Council meetings are where the business of the city takes place and where the laws are enacted.  Court proceedings are where a judge determines if laws have been broken.  Both of these meetings are open to the public.  Mayors, councilmen, and judges are positions held by people from the community who take an oath to serve the community.  Each of these promises to listen to community members and work for them to achieve the most good.  They are accountable to you, a member of the community.  

You, with others, can vote them out of office if you don’t like how they have performed.  Between elections, however, you can have a conversation with them to better understand the issues and see their point of view, as well as share your own.  We choose these local leaders to make the final decision on an issue after hearing from everyone in the community.  It’s important that you take part by sharing your point of view.  The bulk of the work in a community is done between the elections in the day to day activities of the community.  You can be a part of this to help preserve freedom in your community.  You should be a part of this!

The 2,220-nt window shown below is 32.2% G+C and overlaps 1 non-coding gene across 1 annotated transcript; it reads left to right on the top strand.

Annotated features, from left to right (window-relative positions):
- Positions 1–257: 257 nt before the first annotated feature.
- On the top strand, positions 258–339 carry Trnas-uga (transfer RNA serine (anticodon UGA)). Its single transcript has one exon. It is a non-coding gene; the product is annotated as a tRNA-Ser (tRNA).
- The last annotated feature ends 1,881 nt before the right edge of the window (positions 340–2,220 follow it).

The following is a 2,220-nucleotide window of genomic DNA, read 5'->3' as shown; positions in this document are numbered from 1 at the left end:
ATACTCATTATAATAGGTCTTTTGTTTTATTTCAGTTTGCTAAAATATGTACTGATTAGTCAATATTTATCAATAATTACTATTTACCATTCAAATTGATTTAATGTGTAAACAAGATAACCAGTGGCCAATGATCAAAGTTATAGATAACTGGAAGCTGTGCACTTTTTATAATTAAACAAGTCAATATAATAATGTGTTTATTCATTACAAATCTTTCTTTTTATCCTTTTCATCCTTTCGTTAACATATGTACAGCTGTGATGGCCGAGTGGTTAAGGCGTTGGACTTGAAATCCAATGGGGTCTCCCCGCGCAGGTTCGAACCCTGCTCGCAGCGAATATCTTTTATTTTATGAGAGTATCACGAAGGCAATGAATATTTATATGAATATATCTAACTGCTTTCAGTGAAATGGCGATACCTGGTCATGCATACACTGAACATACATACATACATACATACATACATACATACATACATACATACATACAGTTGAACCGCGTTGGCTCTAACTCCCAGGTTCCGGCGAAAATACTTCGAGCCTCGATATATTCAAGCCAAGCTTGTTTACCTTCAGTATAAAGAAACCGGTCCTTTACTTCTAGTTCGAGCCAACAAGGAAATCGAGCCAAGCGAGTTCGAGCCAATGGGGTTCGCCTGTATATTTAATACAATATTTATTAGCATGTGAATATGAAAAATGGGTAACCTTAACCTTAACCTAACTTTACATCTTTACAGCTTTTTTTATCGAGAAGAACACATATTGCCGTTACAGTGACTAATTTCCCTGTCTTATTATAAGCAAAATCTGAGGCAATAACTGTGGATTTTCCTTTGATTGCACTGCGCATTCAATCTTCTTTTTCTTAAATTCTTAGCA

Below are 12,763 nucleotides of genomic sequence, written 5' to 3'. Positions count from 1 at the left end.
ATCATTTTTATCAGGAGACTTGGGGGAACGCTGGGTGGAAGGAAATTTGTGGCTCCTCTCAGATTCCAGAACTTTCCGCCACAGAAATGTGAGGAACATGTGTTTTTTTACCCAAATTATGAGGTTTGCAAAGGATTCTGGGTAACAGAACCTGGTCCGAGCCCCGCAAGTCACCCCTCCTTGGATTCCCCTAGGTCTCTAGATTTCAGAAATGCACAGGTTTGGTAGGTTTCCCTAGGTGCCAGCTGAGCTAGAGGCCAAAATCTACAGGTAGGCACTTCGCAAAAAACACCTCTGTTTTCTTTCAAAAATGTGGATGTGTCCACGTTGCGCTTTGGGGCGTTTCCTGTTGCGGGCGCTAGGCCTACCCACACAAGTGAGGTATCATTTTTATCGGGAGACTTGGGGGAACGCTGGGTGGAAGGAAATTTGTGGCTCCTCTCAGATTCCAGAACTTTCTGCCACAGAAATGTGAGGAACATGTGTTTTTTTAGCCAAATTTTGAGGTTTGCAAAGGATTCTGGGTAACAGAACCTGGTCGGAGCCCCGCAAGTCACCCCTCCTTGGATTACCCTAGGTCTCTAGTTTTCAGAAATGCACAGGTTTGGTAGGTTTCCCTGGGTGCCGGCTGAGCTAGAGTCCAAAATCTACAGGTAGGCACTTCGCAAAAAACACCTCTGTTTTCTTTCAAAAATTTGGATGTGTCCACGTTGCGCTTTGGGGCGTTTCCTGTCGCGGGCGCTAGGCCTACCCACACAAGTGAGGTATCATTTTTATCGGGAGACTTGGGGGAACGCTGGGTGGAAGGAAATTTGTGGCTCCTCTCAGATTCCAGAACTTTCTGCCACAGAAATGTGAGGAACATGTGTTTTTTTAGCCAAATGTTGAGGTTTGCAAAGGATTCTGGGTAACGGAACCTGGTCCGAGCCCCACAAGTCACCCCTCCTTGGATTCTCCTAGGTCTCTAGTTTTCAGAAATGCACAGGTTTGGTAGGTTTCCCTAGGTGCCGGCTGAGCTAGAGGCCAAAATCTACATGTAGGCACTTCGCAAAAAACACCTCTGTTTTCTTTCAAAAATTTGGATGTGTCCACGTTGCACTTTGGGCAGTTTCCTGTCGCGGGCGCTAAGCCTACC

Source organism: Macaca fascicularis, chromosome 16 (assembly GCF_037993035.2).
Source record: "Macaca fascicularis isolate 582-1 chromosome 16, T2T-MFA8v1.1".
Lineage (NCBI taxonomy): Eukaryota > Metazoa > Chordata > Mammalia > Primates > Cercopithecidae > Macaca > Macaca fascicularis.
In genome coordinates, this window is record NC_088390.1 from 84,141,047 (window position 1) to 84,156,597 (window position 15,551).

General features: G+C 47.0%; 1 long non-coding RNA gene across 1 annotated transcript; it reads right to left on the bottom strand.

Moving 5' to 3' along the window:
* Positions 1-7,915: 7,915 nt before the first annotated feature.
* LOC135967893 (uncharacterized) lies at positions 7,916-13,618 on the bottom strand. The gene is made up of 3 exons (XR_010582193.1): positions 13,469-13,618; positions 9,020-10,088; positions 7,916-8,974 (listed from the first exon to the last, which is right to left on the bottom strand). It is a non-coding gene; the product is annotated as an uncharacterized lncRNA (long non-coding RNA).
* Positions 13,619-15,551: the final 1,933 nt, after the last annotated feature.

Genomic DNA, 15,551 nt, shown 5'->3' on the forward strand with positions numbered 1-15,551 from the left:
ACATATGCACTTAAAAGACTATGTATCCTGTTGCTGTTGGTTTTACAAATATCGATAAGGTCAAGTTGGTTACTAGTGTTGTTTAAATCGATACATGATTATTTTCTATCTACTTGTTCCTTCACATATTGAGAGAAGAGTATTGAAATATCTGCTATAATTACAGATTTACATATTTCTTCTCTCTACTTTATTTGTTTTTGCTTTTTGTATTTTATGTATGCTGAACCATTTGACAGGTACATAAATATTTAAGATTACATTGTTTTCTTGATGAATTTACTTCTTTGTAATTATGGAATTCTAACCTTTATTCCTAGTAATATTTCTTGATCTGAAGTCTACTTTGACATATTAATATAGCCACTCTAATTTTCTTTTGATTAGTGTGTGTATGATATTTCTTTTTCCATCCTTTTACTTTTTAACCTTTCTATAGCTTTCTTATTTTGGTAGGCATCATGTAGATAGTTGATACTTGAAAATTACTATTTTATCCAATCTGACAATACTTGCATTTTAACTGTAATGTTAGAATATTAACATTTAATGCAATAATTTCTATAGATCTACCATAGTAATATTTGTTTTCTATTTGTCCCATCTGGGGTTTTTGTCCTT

Take the Challenge: Attend a council meeting.  Look to see who holds power there, who people are listening to.  Watch how they deal with people and what items they discuss.  Also, take time to find and read your town’s governing document.  This will probably be found on the internet, but if not, there will be a copy in your town hall for public reference.